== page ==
TAXES 15 Common Tax Deductions for Small-Business Owners


15 Common Tax Deductions for Small-Business Owners

15 Common Tax Deductions for Small-Business Owners


We don’t have to convince you that taxes are complicated—especially for small-business owners. You know it. We know it.

And, quite frankly, you probably feel like you have much bigger fish to fry. You’re looking for ways to improve your product or service, what you can do to improve your customer experience, and how you can cut costs and increase revenue.

But not paying attention to your taxes could cost you big time—especially if you’re not sure which small-business tax deductions you’re eligible for. The last thing you want to do is miss out on deductions that could save you hundreds or thousands of dollars on your taxes or, worse, make some mistakes that leave you in hot water with the IRS.

But don’t worry! We can help you get a better grasp on what you can write off your tax return.

The “Ordinary and Necessary” Rule

Unfortunately, the IRS doesn’t have a master list of small-business tax deductions for each and every profession there is. Instead, they leave small-business owners with this general rule of thumb for what business expenses you can write off your taxes: If something is “ordinary and necessary” to running your business, then it’s a tax-deductible expense.

In other words, if you need certain items or services to survive as a business, you can write off those expenses on your tax return. So, if you’re an artist, you need paint and brushes and canvases to create your artwork. Those costs are tax-deductible. But getting a haircut? You’re going to have a hard time proving your new hairdo is essential to keeping your art business alive.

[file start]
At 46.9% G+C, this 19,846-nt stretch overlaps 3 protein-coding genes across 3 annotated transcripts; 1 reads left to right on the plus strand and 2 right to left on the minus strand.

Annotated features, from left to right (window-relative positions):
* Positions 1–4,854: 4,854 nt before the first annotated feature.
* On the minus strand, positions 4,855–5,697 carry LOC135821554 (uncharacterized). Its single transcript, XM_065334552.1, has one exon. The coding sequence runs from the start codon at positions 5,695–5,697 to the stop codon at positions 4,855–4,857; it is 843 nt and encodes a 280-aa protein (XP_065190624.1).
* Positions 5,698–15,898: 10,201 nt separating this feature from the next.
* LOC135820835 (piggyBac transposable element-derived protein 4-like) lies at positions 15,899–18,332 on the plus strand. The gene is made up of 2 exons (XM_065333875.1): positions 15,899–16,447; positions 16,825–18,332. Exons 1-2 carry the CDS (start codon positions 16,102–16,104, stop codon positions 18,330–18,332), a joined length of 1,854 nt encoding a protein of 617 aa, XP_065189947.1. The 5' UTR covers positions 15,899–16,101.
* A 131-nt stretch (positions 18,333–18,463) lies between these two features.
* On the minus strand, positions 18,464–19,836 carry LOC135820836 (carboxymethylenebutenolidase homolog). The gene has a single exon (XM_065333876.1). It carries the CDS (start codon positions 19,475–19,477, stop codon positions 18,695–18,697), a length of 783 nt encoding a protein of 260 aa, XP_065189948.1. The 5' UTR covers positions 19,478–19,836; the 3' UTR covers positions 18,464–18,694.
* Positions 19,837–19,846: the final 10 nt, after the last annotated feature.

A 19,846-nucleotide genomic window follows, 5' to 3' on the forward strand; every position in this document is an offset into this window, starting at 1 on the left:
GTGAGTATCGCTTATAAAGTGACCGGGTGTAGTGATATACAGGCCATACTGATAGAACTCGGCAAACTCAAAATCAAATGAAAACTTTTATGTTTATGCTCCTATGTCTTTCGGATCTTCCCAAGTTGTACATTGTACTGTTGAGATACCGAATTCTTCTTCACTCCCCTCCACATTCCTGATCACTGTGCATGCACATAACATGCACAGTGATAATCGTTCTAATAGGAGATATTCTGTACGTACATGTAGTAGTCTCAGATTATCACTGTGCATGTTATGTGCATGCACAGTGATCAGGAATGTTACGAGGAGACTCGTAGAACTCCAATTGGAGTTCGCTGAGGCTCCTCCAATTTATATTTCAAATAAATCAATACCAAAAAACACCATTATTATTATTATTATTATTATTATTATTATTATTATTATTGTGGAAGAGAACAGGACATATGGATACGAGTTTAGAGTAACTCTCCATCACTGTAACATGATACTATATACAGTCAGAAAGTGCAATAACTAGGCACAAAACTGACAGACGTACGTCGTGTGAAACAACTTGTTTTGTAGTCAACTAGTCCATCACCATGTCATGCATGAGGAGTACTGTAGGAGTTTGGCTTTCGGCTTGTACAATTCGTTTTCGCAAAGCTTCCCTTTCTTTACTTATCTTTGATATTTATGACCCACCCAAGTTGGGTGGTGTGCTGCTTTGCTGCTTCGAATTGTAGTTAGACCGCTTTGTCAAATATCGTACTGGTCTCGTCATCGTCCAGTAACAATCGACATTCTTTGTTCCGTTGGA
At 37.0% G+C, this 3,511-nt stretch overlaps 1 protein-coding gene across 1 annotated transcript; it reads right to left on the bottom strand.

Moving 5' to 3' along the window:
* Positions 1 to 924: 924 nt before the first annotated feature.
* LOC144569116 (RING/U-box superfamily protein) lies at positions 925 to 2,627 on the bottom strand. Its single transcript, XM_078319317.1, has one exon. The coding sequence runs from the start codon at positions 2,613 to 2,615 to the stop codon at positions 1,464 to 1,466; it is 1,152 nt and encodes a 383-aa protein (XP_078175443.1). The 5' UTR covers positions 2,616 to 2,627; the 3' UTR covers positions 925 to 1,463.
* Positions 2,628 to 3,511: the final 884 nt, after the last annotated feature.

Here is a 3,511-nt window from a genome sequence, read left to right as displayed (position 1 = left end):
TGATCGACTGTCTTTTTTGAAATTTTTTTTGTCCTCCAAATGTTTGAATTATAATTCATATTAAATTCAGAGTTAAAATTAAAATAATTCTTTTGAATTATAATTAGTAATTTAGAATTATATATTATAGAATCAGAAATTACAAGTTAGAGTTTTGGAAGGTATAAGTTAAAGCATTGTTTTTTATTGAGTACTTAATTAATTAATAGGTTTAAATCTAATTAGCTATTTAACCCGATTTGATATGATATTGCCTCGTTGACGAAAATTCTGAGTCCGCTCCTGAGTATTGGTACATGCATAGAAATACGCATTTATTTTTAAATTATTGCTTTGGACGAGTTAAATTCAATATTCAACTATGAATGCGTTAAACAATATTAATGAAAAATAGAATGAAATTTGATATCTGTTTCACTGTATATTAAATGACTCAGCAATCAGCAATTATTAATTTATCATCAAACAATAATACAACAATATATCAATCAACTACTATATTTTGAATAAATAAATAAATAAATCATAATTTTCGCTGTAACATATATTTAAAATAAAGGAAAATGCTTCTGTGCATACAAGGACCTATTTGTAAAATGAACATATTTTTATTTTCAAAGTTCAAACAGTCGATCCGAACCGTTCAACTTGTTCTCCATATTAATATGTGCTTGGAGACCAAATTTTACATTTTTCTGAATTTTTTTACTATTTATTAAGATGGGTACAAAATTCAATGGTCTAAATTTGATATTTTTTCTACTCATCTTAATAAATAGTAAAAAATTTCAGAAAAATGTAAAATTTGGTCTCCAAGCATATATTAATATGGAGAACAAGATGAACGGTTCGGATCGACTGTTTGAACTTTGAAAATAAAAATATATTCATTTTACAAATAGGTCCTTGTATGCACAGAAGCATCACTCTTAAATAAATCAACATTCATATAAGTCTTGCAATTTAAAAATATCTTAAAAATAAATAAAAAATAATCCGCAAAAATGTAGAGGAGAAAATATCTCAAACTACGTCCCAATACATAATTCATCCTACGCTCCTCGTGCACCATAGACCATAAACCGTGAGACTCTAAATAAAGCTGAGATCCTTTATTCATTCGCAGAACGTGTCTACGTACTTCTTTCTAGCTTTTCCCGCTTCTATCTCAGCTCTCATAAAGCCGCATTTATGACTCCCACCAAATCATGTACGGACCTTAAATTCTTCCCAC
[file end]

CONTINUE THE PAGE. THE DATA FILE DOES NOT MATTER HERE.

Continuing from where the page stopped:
Business taxes can be confusing. Get the help you need.

While certain expenses are specific to what kind of business you run, here are some of the most common tax deductions available for most small-business owners:

1. Qualified Business Income

The 2018 tax reform law changed how deductions work for most taxpayers—including small-business owners. Under the new tax law, most small businesses (sole proprietorships, LLCs, S corporations and partnerships) will be able to deduct 20% of their income on their taxes. Woo-hoo!

Basically, if you own a small business and it generates $100,000 in profit in 2019, you can deduct $20,000 before ordinary income tax rates are applied.

Be warned: There are a few limits, however, that could prevent you from claiming this deduction. The biggest obstacle is the income limit that applies to some high-income business owners such as lawyers, doctors and consultants. Once your income exceeds $157,500 for single filers or $315,000 for pass-through business owners who file a joint return, this deduction begins to phase out.1

You’ll want to reach out to a tax pro to see if you’re eligible for this pass-through entity deduction.

2. Home Office

Have you turned a spare room in your house or apartment into a home office space? Good news! That means you’ll probably be able to deduct expenses for the business use of your home, which include mortgage interest, insurance, utilities, repairs and depreciation. The simplified version of this deduction allows small-business owners to deduct $5 for every square foot of your home office, up to a maximum of 300 square feet.2